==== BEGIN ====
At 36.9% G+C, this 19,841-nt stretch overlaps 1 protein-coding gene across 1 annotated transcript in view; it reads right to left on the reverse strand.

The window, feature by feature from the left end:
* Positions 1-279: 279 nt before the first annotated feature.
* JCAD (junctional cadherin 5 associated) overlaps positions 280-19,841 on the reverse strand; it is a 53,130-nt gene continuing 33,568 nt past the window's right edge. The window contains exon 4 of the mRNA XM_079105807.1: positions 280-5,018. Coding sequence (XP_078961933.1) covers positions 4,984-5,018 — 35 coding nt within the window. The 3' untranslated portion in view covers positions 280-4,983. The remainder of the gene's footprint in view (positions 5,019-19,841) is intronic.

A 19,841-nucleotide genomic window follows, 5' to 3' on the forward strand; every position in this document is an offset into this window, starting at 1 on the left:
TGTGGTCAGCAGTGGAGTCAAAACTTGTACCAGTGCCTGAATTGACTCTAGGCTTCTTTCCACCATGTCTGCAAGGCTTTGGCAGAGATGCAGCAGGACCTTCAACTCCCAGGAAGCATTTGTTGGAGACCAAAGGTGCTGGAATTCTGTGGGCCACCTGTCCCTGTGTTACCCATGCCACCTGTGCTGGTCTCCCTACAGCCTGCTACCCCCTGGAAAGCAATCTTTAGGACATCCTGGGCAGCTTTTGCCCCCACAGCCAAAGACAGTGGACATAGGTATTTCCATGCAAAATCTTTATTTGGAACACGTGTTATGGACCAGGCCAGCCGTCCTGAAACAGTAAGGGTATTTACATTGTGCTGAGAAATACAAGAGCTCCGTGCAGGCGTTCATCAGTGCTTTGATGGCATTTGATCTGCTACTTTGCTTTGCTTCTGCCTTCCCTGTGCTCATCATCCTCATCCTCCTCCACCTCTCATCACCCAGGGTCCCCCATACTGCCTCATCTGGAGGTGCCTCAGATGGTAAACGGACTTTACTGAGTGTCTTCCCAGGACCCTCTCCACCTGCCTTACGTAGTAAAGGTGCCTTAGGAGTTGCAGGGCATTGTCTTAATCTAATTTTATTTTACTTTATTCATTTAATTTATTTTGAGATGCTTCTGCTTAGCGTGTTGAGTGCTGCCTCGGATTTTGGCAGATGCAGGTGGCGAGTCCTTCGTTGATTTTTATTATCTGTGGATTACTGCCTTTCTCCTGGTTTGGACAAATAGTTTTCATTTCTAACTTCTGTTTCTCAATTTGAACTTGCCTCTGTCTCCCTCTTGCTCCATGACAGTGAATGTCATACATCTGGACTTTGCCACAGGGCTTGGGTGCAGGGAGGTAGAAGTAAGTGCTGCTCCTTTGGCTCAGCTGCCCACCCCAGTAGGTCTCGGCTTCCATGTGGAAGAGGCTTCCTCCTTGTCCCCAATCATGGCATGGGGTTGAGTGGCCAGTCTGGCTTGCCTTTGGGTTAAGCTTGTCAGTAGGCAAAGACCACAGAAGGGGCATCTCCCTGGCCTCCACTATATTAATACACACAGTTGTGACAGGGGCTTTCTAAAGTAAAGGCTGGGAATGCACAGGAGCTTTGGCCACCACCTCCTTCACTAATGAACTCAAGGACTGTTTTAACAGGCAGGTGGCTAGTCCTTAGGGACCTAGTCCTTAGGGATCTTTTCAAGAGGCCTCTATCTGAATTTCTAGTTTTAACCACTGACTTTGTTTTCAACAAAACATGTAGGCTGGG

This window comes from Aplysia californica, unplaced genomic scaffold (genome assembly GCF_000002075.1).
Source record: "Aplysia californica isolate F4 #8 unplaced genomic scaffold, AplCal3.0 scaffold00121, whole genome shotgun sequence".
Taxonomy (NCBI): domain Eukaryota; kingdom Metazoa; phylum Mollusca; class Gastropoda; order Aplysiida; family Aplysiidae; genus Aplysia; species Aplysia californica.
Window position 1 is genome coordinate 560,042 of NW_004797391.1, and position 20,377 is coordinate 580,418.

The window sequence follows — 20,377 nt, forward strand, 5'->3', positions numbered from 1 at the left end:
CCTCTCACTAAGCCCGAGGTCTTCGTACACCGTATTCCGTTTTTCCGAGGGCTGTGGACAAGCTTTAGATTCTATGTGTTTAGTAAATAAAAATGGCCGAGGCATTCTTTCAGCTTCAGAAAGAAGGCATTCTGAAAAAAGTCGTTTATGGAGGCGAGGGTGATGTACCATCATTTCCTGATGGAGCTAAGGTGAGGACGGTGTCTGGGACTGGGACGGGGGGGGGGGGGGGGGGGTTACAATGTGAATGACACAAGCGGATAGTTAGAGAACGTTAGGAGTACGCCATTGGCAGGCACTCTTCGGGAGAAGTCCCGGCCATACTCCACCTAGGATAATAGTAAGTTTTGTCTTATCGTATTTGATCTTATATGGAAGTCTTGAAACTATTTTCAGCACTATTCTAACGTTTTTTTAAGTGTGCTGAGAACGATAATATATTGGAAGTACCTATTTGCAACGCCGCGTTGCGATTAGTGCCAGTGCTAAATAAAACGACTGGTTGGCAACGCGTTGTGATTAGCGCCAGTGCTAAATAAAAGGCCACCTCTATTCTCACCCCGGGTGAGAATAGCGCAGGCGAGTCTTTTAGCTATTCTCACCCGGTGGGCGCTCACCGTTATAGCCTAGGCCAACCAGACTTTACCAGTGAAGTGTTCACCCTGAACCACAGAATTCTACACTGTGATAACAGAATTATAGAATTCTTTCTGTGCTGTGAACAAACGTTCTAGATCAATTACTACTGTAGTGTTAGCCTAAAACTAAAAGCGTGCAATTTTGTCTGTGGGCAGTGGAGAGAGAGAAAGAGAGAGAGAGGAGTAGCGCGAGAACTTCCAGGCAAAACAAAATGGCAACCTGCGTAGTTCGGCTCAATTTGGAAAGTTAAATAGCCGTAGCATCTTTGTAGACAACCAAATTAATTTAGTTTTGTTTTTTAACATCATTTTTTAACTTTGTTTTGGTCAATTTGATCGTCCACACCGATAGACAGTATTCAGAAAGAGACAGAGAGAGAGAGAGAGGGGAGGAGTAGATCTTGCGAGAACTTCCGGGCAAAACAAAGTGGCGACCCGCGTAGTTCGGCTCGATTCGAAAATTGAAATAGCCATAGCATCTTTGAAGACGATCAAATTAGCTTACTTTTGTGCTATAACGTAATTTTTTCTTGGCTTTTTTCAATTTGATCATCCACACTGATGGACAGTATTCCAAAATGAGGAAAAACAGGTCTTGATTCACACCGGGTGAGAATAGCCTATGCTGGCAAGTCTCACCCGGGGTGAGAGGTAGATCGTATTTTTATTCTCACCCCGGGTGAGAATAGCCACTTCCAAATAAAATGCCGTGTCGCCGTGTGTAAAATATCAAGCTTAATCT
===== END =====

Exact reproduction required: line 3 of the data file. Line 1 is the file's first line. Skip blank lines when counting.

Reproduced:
* Positions 1-279: 279 nt before the first annotated feature.